It's widely agreed that SECURE 2.0 is set to become law in 2022, despite differences between the House version, which was approved in late March 2022, and the Senate version, which was approved in 2021.
SECURE 2.0—so-called because it builds on the Setting Every Community Up for Retirement Enhancement (SECURE) Act of 2019—is designed to substantially improve retirement savings accounts, including 401(k)s and 403(b)s, in the U.S. While the bill does not address Social Security, the House version of the bill has been estimated to raise revenue by $158 million through 2031.
Both versions of the bill enjoy broad, bipartisan support and support three overarching goals: get people to save more for retirement, improve retirement rules, and lower the employer cost of setting up a retirement plan. One of the most popular aspects of both bills is a provision that would allow employers to make matching contributions to employees paying off student loans instead of contributing to a company-sponsored 401 (k). Other overlapping provisions include:
A searchable national lost–and–found registry for missing retirement funds.
Indexing individual retirement account (IRA) catch-up contributions in the same way regular IRA contributions are indexed.
A provision to allow small financial incentives for contributing to a 401(k) or 403(b) plan
A provision permitting annuities to provide certain payments, such as lump-sum payments and annual payment increases of less than 5% annually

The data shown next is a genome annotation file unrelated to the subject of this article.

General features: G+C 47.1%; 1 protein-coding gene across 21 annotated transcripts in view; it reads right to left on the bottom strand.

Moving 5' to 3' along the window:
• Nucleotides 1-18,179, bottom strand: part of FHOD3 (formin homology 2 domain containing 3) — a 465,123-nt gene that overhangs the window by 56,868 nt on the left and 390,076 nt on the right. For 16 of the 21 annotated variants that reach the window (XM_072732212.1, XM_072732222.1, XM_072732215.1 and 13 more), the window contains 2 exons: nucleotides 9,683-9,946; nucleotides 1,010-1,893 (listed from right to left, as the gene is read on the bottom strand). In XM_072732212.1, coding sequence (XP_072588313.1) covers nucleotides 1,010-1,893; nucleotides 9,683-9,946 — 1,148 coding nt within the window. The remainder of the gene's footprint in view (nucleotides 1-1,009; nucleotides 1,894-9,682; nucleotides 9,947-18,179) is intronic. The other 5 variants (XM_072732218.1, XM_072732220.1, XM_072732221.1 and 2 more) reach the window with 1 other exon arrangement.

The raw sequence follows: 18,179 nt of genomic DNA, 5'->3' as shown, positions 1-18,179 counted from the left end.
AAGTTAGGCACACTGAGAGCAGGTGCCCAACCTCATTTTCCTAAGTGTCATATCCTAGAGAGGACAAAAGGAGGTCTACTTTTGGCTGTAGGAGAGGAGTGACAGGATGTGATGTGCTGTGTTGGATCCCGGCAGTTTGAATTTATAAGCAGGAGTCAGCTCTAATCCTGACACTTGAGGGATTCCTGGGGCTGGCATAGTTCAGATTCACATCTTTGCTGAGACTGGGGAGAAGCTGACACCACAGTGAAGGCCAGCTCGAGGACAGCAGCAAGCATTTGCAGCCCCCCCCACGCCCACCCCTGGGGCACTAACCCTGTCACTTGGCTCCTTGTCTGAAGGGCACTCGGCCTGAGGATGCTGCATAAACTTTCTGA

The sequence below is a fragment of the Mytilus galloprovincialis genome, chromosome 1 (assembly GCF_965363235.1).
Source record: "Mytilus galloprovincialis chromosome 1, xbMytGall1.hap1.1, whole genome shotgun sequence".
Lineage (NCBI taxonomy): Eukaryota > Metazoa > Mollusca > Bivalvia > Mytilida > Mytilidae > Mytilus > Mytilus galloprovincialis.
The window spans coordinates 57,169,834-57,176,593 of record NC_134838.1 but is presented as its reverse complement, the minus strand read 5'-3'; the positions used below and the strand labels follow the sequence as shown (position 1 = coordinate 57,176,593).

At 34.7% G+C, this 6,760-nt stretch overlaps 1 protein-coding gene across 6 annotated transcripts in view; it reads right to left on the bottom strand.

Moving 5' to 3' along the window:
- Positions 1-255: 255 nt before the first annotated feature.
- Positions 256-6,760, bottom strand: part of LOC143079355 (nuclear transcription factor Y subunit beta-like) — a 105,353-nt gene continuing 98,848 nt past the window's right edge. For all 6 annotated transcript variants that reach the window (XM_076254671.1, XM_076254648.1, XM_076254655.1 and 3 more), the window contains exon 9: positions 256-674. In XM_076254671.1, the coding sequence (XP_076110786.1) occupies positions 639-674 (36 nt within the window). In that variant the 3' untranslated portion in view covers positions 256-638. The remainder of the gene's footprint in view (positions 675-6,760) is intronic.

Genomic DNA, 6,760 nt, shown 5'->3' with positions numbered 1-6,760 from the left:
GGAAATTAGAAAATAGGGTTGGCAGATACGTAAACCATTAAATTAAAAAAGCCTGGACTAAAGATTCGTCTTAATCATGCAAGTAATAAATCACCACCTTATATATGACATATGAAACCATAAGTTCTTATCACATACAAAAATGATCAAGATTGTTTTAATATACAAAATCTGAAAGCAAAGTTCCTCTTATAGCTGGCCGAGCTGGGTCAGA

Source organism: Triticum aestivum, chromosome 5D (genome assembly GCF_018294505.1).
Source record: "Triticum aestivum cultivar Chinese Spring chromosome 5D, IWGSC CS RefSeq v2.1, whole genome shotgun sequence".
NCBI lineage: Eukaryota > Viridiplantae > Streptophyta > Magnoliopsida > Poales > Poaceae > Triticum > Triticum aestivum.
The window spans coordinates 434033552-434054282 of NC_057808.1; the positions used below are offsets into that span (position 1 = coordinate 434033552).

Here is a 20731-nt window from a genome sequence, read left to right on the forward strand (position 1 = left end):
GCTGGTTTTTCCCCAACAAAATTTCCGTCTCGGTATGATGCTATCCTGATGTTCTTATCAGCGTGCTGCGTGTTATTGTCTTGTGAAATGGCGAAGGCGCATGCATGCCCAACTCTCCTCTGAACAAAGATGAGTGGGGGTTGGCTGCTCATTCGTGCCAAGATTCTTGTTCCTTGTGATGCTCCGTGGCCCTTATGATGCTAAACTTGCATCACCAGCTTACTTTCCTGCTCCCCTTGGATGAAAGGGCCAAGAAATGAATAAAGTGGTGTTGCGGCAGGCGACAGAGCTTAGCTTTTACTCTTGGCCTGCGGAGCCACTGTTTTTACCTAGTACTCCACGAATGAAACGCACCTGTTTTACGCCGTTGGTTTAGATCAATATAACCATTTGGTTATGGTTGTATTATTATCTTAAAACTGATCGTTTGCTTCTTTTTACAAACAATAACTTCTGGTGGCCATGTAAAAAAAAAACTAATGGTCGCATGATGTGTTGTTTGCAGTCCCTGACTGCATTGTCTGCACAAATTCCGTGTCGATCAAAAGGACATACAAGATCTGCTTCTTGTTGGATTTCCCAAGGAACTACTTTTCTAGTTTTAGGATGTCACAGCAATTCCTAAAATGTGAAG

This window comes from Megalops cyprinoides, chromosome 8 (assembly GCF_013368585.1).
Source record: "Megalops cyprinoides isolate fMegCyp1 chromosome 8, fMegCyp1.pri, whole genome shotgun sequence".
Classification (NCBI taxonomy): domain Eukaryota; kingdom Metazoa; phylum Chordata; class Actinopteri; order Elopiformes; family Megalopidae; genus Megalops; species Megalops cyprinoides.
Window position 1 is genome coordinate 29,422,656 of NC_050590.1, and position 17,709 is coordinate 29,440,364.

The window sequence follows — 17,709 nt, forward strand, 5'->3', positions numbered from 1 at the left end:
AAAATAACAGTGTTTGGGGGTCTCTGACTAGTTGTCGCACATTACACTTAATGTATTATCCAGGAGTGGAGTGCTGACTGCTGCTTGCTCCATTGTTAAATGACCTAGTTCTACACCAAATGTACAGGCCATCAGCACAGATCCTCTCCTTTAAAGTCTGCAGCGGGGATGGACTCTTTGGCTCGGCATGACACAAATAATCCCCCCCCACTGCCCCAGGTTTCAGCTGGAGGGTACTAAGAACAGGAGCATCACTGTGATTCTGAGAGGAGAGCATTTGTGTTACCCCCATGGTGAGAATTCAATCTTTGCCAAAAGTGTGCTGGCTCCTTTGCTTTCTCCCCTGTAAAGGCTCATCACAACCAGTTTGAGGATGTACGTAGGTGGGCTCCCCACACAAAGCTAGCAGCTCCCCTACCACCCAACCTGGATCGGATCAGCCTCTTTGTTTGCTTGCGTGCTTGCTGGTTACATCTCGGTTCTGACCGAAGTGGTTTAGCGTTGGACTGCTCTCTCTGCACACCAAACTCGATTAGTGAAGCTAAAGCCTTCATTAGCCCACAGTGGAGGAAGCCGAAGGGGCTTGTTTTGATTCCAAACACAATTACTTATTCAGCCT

A reduction in the penalty for failure to withdraw required minimum distributions (RMDs) from 50% to 25%.
There will be several barriers to reconciling the two versions of the bill. The key differences include:
The House version includes an auto-enrollment mandate; the Senate version does not.
The House increases the RMD age to 73 (2022), 74 (2029), and 75 (2032). The Senate increases the RMD to 75 in 2032, and waives RMDs for anyone with less than $100,000 in retirement savings account while also reducing the RMD penalty.
The House expands the catch-up provision for individuals ages 62-64; the Senate version would apply the catch-up provision to anyone over age 60 and does not phase out at age 65.
Both versions would remove the 25% cap on qualified longevity annuity contracts (QLACs), but the Senate would allow a maximum amount of $200,000, adjusted for inflation, while the House would allow $135,000.
Despite the obvious gap in failing to address Social Security, SECURE 2.0 seems poised to pass in 2022. If you want to talk through what SECURE 2.0 means for you, your financial goals, and your business plan, contact the Robin S. Weingast & Associates team today.